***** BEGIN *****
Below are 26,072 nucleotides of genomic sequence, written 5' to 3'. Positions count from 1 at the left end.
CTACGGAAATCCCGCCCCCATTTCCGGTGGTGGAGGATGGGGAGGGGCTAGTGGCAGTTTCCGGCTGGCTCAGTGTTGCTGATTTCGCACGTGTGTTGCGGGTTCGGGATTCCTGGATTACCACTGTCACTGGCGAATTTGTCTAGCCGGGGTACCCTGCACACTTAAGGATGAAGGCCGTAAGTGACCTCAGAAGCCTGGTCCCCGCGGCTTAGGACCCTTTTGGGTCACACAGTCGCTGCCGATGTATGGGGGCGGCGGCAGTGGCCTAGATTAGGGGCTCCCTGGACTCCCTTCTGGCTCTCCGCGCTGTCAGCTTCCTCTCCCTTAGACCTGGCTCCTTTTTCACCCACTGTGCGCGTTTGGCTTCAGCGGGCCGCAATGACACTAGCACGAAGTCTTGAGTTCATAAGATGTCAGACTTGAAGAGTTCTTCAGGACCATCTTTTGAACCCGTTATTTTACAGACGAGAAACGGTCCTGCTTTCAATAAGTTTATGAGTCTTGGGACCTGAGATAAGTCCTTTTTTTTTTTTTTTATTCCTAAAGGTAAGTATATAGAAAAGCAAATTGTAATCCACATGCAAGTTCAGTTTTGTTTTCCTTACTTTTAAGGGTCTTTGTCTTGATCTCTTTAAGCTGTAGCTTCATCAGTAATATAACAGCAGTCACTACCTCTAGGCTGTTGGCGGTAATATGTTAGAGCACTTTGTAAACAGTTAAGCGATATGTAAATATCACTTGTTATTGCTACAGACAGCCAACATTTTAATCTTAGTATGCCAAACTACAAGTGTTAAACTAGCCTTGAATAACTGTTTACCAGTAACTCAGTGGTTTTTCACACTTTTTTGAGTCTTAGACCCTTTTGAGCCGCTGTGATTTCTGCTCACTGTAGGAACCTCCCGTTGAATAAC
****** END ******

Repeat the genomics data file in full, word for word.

Below are 26,072 nucleotides of genomic sequence, written 5' to 3'. Positions count from 1 at the left end.
CTACGGAAATCCCGCCCCCATTTCCGGTGGTGGAGGATGGGGAGGGGCTAGTGGCAGTTTCCGGCTGGCTCAGTGTTGCTGATTTCGCACGTGTGTTGCGGGTTCGGGATTCCTGGATTACCACTGTCACTGGCGAATTTGTCTAGCCGGGGTACCCTGCACACTTAAGGATGAAGGCCGTAAGTGACCTCAGAAGCCTGGTCCCCGCGGCTTAGGACCCTTTTGGGTCACACAGTCGCTGCCGATGTATGGGGGCGGCGGCAGTGGCCTAGATTAGGGGCTCCCTGGACTCCCTTCTGGCTCTCCGCGCTGTCAGCTTCCTCTCCCTTAGACCTGGCTCCTTTTTCACCCACTGTGCGCGTTTGGCTTCAGCGGGCCGCAATGACACTAGCACGAAGTCTTGAGTTCATAAGATGTCAGACTTGAAGAGTTCTTCAGGACCATCTTTTGAACCCGTTATTTTACAGACGAGAAACGGTCCTGCTTTCAATAAGTTTATGAGTCTTGGGACCTGAGATAAGTCCTTTTTTTTTTTTTTTATTCCTAAAGGTAAGTATATAGAAAAGCAAATTGTAATCCACATGCAAGTTCAGTTTTGTTTTCCTTACTTTTAAGGGTCTTTGTCTTGATCTCTTTAAGCTGTAGCTTCATCAGTAATATAACAGCAGTCACTACCTCTAGGCTGTTGGCGGTAATATGTTAGAGCACTTTGTAAACAGTTAAGCGATATGTAAATATCACTTGTTATTGCTACAGACAGCCAACATTTTAATCTTAGTATGCCAAACTACAAGTGTTAAACTAGCCTTGAATAACTGTTTACCAGTAACTCAGTGGTTTTTCACACTTTTTTGAGTCTTAGACCCTTTTGAGCCGCTGTGATTTCTGCTCACTGTAGGAACCTCCCGTTGAATAAC